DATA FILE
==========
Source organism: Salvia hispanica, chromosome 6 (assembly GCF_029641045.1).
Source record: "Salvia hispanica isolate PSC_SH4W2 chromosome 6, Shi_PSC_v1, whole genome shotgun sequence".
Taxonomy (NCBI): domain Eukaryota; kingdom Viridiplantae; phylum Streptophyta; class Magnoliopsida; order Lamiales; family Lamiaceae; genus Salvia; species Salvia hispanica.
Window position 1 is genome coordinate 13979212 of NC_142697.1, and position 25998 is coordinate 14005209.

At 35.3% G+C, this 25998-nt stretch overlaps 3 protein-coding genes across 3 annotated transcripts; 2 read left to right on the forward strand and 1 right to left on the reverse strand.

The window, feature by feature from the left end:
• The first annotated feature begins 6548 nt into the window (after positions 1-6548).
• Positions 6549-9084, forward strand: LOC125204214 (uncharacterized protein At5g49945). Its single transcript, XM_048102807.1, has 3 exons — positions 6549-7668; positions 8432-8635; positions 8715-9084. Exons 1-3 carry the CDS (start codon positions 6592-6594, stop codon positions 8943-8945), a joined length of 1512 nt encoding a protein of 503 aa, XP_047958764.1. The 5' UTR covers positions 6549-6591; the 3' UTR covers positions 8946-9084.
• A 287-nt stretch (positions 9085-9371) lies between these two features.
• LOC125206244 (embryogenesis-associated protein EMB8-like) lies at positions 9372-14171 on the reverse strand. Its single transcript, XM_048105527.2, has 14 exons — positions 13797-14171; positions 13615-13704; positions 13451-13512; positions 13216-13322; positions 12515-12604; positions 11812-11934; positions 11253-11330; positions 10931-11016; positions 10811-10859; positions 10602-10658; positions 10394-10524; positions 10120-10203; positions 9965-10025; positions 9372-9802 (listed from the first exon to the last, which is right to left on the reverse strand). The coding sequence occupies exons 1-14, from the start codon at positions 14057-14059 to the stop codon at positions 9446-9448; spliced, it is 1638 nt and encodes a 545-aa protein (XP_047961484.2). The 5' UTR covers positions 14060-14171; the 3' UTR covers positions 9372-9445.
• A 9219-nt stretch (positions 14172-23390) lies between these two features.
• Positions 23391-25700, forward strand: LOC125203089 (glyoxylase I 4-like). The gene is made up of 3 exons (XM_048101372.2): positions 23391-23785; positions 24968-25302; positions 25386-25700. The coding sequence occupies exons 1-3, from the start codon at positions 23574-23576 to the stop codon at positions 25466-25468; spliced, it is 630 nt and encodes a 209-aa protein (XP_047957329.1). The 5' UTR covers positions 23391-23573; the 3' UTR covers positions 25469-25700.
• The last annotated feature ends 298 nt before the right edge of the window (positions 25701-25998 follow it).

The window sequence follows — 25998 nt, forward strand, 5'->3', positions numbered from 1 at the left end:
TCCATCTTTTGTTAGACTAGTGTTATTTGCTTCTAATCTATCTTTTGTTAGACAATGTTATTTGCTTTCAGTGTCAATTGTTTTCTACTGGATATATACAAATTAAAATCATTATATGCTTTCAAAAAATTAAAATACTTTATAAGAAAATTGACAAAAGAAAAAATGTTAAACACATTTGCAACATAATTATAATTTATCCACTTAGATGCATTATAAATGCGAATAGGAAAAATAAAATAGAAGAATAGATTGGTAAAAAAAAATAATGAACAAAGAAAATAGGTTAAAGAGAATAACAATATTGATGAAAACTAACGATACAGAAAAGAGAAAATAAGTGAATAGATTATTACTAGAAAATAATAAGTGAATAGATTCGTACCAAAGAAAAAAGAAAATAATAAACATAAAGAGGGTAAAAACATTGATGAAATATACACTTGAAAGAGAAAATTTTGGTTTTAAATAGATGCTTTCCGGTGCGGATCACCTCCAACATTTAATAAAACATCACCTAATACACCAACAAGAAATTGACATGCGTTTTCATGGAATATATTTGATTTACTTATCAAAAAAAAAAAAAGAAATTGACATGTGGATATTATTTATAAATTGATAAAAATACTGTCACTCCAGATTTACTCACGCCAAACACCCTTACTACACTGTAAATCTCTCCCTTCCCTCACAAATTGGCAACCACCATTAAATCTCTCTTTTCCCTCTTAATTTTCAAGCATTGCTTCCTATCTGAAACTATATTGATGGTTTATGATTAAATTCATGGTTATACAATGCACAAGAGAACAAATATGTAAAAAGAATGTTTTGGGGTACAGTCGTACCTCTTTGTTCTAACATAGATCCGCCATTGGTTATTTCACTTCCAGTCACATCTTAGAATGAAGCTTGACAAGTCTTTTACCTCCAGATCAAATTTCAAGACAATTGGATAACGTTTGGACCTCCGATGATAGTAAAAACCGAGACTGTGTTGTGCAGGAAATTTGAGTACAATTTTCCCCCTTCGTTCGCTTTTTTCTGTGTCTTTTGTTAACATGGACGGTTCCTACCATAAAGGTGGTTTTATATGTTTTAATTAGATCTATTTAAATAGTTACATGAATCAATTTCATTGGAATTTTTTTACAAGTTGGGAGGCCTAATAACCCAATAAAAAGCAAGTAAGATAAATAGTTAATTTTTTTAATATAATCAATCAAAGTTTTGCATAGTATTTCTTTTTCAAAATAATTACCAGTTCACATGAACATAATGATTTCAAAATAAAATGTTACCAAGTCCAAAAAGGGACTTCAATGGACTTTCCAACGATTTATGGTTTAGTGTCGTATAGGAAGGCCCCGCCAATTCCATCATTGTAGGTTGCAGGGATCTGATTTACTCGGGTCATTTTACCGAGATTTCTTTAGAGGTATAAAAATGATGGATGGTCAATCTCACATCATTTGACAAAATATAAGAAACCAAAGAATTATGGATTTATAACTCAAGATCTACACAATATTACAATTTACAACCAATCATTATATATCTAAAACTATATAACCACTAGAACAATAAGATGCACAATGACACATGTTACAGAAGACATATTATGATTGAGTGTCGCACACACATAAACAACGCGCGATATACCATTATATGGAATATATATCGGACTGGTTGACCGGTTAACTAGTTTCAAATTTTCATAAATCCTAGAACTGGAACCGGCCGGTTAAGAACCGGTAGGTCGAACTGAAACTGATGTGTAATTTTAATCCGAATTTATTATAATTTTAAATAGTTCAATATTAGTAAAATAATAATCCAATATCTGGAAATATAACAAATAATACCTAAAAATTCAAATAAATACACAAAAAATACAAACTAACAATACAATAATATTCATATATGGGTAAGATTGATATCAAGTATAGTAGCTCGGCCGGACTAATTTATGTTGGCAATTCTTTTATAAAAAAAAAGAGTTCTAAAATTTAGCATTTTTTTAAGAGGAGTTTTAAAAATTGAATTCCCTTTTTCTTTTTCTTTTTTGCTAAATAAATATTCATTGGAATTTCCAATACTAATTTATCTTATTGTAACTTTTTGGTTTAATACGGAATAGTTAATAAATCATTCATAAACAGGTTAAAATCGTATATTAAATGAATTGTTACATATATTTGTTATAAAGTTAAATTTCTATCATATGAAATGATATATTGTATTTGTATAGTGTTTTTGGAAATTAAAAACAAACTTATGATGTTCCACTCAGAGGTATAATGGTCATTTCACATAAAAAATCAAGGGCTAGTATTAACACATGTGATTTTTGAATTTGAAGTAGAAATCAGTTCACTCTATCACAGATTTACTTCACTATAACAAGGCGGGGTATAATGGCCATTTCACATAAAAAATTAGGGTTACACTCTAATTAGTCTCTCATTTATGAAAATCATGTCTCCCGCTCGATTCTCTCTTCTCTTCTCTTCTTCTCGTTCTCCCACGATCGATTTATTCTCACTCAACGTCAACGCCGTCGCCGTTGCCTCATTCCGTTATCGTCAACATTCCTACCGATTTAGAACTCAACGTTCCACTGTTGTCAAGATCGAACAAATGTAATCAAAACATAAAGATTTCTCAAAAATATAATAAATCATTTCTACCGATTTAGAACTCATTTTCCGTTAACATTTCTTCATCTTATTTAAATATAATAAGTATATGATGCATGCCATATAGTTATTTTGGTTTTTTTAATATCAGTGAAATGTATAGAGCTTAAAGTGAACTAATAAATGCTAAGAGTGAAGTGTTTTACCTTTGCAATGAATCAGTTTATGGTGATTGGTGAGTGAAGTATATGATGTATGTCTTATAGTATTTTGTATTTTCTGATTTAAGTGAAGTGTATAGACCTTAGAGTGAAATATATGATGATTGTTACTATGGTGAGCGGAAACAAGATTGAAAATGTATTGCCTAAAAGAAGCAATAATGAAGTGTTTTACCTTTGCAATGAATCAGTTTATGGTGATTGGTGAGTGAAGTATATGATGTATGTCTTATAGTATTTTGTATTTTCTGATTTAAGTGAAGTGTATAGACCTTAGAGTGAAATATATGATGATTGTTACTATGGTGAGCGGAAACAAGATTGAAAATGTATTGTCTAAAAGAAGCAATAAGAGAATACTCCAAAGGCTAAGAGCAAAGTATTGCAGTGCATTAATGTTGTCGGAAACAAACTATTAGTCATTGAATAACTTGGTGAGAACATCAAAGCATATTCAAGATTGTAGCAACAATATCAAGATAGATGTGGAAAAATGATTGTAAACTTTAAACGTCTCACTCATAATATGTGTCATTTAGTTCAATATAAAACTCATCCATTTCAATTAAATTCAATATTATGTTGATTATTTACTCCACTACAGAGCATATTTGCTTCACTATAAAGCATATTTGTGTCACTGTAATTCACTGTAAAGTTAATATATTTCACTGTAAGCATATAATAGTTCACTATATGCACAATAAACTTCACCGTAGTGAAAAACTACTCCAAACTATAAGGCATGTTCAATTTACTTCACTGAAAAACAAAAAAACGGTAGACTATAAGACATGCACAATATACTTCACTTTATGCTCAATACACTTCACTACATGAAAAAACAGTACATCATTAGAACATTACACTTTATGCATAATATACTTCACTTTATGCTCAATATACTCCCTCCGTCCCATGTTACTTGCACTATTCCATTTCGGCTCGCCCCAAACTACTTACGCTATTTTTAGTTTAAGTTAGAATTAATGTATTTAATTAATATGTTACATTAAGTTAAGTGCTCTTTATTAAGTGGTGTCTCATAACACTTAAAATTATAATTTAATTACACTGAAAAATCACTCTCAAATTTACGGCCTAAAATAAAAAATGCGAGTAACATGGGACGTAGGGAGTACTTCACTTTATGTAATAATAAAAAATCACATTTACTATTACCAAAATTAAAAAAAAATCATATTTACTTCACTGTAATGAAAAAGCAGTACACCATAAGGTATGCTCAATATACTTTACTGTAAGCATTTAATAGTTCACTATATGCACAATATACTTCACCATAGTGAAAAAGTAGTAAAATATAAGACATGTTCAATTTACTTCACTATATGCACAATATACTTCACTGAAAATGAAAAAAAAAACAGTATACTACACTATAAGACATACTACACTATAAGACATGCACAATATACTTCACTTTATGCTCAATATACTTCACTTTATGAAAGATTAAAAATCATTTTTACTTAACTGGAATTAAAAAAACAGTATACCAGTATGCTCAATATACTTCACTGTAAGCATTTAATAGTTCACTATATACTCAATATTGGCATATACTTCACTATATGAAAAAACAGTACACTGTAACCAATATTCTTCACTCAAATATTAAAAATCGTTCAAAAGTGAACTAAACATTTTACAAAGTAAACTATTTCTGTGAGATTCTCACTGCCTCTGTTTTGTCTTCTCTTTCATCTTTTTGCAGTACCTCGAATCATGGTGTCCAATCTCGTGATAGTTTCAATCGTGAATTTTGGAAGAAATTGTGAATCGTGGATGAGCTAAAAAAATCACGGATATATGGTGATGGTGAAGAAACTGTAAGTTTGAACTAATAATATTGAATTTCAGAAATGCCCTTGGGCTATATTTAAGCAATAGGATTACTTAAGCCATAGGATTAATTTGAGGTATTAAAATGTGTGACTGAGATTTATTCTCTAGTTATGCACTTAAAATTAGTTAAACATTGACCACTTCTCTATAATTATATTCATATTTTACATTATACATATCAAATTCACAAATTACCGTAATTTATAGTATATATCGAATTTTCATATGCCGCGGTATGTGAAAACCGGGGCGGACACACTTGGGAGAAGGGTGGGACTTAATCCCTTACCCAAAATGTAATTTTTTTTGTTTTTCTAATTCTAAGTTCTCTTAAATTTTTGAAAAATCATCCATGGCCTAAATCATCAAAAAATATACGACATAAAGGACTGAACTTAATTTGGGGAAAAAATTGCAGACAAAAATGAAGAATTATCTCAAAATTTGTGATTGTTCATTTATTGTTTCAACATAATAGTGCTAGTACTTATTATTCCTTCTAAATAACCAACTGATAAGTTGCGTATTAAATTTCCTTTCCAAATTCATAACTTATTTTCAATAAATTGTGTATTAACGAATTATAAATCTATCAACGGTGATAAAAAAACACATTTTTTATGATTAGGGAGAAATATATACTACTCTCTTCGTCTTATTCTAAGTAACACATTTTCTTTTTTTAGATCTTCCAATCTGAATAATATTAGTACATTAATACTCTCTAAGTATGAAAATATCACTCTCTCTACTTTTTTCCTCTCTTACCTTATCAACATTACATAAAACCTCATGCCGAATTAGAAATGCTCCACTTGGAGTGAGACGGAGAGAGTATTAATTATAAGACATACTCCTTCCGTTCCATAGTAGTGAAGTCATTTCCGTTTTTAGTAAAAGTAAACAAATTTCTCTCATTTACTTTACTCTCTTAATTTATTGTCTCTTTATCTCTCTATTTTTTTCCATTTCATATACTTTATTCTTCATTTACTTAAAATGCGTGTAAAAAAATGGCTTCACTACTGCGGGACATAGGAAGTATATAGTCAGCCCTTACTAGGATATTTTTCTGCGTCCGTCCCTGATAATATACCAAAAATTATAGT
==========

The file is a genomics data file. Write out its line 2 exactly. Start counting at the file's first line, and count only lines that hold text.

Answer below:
Source record: "Salvia hispanica isolate PSC_SH4W2 chromosome 6, Shi_PSC_v1, whole genome shotgun sequence".